Our new paper in Skeptical Inquirer on the ideological subversion of biology

June 20, 2023 • 9:00 am

The free link to a new paper by Luana Maroja and me in Skeptical Inquirer has now appeared, and you can access it by clicking the screenshot below. It’s the cover story and is about 9300 words long (I am unable to furnish “reading times”!).  It’s also in the paper magazine, where they give the full references since you can’t use the hyperlinks on paper.

The opening photo is subtle, and I like it a lot.

Our purpose was to demonstrate how “progressive” ideology is worming its way into organismal and evolutionary biology, impeding research and promoting misconceptions about science to both the public and scientists themselves.  We do this by discussing six areas: the sex binary, evolutionary psychology, sex differences, individual differences, group differences, and the sacralization of indigenous knowledge. (I believe I’ve discussed all of these topics on this site). I won’t say any more about the piece, but if you read it I hope you enjoy it.

Here’s the summary from the beginning of the paper:

SUMMARY: Biology faces a grave threat from “progressive” politics that are changing the way our work is done, delimiting areas of biology that are taboo and will not be funded by the government or published in scientific journals, stipulating what words biologists must avoid in their writing, and decreeing how biology is taught to students and communicated to other scientists and the public through the technical and popular press. We wrote this article not to argue that biology is dead, but to show how ideology is poisoning it. The science that has brought us so much progress and understanding—from the structure of DNA to the green revolution and the design of COVID-19 vaccines—is endangered by political dogma strangling our essential tradition of open research and scientific communication. And because much of what we discuss occurs within academic science, where many scientists are too cowed to speak their minds, the public is largely unfamiliar with these issues. Sadly, by the time they become apparent to everyone, it might be too late.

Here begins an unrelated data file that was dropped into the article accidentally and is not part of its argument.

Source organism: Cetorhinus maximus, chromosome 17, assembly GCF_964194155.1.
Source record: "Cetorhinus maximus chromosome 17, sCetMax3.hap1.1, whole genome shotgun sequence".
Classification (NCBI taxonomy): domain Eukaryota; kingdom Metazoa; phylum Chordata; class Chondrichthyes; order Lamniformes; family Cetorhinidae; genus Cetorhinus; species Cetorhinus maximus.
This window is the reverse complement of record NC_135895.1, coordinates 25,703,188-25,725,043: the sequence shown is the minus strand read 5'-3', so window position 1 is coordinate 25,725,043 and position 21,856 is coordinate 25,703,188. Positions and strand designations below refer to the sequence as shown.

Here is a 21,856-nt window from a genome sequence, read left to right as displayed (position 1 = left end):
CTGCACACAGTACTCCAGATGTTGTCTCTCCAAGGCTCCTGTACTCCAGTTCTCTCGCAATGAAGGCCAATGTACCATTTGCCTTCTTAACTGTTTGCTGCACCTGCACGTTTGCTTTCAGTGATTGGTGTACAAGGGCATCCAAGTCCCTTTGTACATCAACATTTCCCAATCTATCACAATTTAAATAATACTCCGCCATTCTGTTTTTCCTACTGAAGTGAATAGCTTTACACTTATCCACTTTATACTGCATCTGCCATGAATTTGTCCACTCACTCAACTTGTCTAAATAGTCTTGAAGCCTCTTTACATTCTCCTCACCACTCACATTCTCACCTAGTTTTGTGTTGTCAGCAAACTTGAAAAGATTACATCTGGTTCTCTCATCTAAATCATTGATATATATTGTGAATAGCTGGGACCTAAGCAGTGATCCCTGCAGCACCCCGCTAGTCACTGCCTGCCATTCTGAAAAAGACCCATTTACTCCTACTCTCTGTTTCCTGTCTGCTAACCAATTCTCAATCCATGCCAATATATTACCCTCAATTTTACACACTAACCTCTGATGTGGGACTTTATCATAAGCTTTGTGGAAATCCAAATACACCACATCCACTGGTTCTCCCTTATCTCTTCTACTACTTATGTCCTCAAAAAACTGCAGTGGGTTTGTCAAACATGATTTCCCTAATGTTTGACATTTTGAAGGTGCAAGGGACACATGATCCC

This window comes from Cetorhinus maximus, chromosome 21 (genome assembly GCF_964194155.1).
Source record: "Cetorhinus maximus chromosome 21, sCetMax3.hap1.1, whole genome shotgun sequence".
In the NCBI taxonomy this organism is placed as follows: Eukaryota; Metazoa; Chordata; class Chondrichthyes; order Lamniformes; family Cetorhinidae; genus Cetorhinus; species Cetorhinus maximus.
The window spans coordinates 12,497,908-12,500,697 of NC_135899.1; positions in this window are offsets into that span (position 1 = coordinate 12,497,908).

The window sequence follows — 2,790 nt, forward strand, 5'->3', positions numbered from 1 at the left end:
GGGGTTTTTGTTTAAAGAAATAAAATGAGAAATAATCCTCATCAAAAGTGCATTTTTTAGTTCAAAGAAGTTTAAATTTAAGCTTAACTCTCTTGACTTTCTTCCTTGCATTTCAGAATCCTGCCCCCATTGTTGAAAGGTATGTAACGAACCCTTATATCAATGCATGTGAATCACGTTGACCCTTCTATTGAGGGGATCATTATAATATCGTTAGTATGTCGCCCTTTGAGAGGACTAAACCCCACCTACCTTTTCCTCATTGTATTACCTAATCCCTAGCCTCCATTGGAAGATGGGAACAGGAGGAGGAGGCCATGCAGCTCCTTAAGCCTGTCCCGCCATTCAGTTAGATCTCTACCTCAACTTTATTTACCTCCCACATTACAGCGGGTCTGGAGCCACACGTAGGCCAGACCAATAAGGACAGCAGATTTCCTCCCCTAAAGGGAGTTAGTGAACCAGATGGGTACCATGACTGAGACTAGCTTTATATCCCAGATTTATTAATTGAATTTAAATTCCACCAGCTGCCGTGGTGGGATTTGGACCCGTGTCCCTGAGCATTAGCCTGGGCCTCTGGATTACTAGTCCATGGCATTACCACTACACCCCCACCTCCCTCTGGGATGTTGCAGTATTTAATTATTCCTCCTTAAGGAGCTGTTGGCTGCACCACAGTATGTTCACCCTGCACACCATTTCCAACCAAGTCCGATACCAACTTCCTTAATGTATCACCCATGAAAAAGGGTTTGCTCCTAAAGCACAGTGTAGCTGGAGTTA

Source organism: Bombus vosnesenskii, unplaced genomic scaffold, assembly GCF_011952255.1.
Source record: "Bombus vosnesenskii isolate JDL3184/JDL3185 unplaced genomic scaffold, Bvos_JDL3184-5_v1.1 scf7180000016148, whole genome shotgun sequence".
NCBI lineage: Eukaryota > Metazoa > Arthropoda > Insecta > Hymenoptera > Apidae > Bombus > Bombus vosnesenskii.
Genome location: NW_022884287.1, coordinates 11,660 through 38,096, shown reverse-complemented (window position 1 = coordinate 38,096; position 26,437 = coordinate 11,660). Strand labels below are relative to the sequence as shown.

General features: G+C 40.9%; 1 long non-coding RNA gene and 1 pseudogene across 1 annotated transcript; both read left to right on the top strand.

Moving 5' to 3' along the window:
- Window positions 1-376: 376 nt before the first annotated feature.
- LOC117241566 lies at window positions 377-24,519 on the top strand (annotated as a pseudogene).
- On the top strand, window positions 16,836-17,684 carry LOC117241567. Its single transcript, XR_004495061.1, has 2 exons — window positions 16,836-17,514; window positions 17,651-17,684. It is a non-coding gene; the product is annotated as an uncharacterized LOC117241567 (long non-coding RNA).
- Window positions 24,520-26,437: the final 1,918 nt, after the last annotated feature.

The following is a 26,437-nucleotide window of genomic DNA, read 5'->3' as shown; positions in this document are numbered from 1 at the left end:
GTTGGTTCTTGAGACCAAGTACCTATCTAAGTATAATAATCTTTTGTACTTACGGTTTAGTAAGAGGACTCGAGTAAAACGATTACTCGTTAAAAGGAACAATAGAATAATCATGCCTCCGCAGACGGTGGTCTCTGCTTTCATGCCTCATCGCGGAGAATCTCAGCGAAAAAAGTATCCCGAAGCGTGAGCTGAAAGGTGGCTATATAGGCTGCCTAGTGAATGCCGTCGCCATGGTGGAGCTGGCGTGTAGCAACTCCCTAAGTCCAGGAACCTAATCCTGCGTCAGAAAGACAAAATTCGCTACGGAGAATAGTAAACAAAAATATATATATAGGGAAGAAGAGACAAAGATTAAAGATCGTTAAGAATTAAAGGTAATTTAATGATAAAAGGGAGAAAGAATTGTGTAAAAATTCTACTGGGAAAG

By “too late,” of course, I don’t mean that science will be gone or swallowed by ideology. Rather, I mean that the character and practice of science may have changed permanently—and for the worse.